Navigating through MiCA: Unpacking the EU’s new crypto-asset regulations


The Markets in Crypto-Assets Regulation (MiCA) is setting a precedent, crafting a well-structured framework for regulating crypto-assets throughout the European Union (EU) which are not yet encased by current financial services legislations. 

MCO (MyComplianceOffice) recently delved into the MiCA regulation and how firms can be prepared. 

Instituted to counteract the absence of encompassing rules concerning services connected to such assets, MiCA aims to shield consumers and investors from considerable risks. The initiative took its first formative step with the publication of its initial Consultation Package on 12 July, which asked for feedback on aspects such as authorisation, identification, conflict of interest management, and complaint handling for crypto-asset service providers.

MiCA’s timeline extends to December 2024. The first package, which was released in July 2023, sought insights on authorisation, management of conflicts, and complaints. Moving forward, the second package, published on 5 October, seeks feedback on sustainability indicators for distributed ledger technology, insider information disclosures, white paper technical requirements, trade transparency measures, and record-keeping standards for service providers. Feedback on this second package is anticipated by 14 December.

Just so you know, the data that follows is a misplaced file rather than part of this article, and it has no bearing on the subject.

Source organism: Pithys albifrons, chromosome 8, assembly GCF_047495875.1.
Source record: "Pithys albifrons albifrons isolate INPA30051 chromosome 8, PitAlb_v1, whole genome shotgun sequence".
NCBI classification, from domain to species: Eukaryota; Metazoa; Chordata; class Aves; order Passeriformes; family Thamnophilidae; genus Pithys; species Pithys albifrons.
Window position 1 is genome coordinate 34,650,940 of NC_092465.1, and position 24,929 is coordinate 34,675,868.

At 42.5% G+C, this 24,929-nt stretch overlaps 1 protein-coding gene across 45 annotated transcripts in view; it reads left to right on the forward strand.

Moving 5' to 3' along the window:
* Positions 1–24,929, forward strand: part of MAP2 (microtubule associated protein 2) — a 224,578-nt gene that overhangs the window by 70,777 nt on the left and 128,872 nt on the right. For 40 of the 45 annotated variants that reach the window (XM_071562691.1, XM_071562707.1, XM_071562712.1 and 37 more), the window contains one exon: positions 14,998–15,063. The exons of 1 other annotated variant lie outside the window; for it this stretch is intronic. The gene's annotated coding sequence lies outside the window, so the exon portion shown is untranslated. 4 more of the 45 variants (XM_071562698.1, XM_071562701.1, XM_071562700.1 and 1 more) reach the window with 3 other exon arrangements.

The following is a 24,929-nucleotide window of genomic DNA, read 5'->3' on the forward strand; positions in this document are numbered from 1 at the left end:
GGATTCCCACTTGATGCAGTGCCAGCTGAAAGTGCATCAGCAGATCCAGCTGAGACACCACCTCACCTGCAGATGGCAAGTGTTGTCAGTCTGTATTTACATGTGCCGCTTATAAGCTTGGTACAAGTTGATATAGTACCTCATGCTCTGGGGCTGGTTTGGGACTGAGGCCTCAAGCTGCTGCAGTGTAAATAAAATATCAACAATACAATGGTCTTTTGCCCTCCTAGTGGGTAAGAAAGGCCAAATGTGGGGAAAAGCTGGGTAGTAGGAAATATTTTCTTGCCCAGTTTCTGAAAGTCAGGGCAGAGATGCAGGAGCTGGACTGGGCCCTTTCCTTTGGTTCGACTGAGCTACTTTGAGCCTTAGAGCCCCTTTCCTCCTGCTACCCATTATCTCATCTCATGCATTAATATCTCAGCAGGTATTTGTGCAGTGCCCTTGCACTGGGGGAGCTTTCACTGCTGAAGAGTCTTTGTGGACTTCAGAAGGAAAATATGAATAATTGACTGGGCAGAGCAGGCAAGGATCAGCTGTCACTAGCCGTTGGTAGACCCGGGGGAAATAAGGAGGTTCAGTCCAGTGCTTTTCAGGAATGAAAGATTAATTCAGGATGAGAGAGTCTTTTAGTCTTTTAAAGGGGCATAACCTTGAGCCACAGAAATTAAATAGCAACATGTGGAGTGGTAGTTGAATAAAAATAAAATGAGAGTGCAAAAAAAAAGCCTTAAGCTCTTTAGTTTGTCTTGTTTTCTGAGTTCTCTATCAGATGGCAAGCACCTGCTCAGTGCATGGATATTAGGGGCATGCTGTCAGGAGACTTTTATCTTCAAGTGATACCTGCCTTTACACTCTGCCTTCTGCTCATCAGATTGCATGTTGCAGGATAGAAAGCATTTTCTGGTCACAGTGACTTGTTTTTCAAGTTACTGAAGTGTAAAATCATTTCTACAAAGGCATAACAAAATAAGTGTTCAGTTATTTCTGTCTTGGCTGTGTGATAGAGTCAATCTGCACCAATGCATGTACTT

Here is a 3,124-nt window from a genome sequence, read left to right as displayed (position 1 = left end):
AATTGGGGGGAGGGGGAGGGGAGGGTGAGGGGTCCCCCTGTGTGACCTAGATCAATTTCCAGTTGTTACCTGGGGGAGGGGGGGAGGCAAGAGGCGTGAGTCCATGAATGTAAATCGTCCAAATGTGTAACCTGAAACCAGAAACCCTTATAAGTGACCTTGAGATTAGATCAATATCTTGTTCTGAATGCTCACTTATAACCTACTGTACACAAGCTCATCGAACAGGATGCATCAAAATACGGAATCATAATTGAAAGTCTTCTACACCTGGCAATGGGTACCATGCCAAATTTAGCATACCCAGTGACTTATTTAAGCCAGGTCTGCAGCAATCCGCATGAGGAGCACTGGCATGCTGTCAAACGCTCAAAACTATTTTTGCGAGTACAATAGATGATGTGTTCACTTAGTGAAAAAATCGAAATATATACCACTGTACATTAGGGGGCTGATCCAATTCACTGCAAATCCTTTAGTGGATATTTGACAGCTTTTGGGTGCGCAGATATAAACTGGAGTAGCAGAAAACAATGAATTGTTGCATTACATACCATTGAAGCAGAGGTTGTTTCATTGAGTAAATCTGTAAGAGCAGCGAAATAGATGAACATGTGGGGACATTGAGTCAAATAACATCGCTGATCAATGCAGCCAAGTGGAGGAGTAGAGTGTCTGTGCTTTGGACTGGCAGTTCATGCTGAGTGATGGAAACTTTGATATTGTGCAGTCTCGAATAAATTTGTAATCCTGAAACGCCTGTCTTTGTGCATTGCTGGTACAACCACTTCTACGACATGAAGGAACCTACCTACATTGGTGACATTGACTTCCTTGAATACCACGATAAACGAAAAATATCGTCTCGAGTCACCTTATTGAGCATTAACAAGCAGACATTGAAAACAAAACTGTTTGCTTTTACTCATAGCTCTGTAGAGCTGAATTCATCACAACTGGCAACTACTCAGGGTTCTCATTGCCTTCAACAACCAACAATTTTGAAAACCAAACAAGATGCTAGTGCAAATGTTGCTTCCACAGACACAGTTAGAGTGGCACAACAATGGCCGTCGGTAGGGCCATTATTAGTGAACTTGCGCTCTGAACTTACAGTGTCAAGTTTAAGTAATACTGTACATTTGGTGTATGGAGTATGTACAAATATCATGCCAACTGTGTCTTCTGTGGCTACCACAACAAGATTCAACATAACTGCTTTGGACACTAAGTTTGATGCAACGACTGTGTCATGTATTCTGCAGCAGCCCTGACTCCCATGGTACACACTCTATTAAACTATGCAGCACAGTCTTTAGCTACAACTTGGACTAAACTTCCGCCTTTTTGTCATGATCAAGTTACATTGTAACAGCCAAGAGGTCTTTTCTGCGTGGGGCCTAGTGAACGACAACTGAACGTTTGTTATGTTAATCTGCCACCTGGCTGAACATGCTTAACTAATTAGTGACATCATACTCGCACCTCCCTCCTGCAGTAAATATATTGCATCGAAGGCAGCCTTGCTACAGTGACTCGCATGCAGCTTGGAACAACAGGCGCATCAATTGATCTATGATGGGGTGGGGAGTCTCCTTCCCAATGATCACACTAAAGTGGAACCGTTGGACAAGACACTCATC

Mark Browne, partner at Clerkin Lynch LLP, shed light on the advent of MiCA, highlighting that its inception was primarily due to a palpable lack of legislative clarity within the EU market, especially regarding tokens. The question of whether tokens fall under existing legislations like MiFID, the Electronic Money Directive, or the Payment Services Directive remains shrouded in interpretational ambiguity and distinct lack of clarity.

Moreover, the scope of MiCA is both explicit and future-oriented. It is devised to be adequately broad to adapt to inevitable industry changes while also being sufficiently specific to ensure regulatory and legal certainty. Notably, MiCA introduces a consolidated legislative framework for Crypto-Assets applicable to all pertinent issuers and service providers within the EU. This legislation categorises regulated crypto-assets into three distinct classes: Electronic Money Tokens (e-Money Tokens), Asset Referenced Tokens, and Utility Tokens, each subject to varying requirements based on their respective entailed risks.

MiCA provides a wide-ranging and inclusive taxonomy, containing numerous defined terms that are inter-referenced throughout the legislation. Mark underscores that understanding this legislation commences with comprehending the taxonomy of terms contained within the document, diving the definitions into five categories: Token definitions, technology definitions, participant definitions, activity definitions, and legal definitions.

Furthermore, MiCA encompasses key provisions for those issuing and trading crypto-assets, including transparency, disclosure, authorisation, and the supervision of transactions. Tokens and Crypto-Asset Service Providers (CASPs) are regulated under the legislation, necessitating both issuers of Crypto-Assets and CASPs to implement robust Consumer Protection safeguards. Article 111 of the MiCA legislation delineates potential penalties for non-compliance with the provisions.

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